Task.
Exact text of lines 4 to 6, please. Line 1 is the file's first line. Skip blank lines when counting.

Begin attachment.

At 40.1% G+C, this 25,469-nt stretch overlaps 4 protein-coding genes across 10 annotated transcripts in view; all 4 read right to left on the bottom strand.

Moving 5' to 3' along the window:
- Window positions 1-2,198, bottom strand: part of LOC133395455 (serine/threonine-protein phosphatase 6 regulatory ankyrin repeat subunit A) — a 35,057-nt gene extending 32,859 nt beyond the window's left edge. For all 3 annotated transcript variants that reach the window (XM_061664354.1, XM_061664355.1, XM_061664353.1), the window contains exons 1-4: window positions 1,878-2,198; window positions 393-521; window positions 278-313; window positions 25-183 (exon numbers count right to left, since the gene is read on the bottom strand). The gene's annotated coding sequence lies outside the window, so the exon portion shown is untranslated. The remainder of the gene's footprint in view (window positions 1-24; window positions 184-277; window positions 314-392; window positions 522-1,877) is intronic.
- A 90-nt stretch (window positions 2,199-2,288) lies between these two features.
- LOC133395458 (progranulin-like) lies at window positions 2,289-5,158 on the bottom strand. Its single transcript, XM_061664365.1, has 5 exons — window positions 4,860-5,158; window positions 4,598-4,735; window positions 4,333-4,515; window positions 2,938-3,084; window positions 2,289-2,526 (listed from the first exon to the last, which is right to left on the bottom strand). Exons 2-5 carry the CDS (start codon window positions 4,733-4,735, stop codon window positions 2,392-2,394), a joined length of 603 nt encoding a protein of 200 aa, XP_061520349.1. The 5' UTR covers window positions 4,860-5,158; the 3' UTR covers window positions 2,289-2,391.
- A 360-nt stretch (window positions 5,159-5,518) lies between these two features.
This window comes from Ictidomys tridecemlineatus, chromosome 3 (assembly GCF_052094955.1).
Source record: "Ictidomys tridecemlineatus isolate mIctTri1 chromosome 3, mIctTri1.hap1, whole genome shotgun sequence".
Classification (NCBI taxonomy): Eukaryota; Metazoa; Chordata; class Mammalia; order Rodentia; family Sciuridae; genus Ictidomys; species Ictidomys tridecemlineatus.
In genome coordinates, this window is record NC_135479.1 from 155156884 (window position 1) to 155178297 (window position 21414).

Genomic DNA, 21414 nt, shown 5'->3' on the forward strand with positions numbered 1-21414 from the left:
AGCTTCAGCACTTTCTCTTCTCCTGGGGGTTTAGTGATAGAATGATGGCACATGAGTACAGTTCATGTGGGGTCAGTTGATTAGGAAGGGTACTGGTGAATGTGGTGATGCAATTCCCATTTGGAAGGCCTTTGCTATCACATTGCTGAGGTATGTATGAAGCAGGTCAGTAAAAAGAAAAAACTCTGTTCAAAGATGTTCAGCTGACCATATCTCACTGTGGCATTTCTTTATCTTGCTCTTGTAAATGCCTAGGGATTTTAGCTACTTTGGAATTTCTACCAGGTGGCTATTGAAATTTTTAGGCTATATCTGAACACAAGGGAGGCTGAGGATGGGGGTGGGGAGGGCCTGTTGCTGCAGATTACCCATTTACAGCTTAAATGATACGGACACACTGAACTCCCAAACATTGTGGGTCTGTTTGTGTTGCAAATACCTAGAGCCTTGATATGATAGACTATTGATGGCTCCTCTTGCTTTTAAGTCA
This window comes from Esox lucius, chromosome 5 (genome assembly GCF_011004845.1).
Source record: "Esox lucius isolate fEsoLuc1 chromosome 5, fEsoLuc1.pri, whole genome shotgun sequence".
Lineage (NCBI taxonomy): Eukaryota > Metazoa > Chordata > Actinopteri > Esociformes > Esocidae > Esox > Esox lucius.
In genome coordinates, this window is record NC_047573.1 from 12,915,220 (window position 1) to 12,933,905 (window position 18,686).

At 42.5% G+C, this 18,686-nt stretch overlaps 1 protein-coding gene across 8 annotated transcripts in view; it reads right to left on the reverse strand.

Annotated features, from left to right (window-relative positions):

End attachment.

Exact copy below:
- A 90-nt stretch (window positions 2,199-2,288) lies between these two features.
- LOC133395458 (progranulin-like) lies at window positions 2,289-5,158 on the bottom strand. Its single transcript, XM_061664365.1, has 5 exons — window positions 4,860-5,158; window positions 4,598-4,735; window positions 4,333-4,515; window positions 2,938-3,084; window positions 2,289-2,526 (listed from the first exon to the last, which is right to left on the bottom strand). Exons 2-5 carry the CDS (start codon window positions 4,733-4,735, stop codon window positions 2,392-2,394), a joined length of 603 nt encoding a protein of 200 aa, XP_061520349.1. The 5' UTR covers window positions 4,860-5,158; the 3' UTR covers window positions 2,289-2,391.
- A 360-nt stretch (window positions 5,159-5,518) lies between these two features.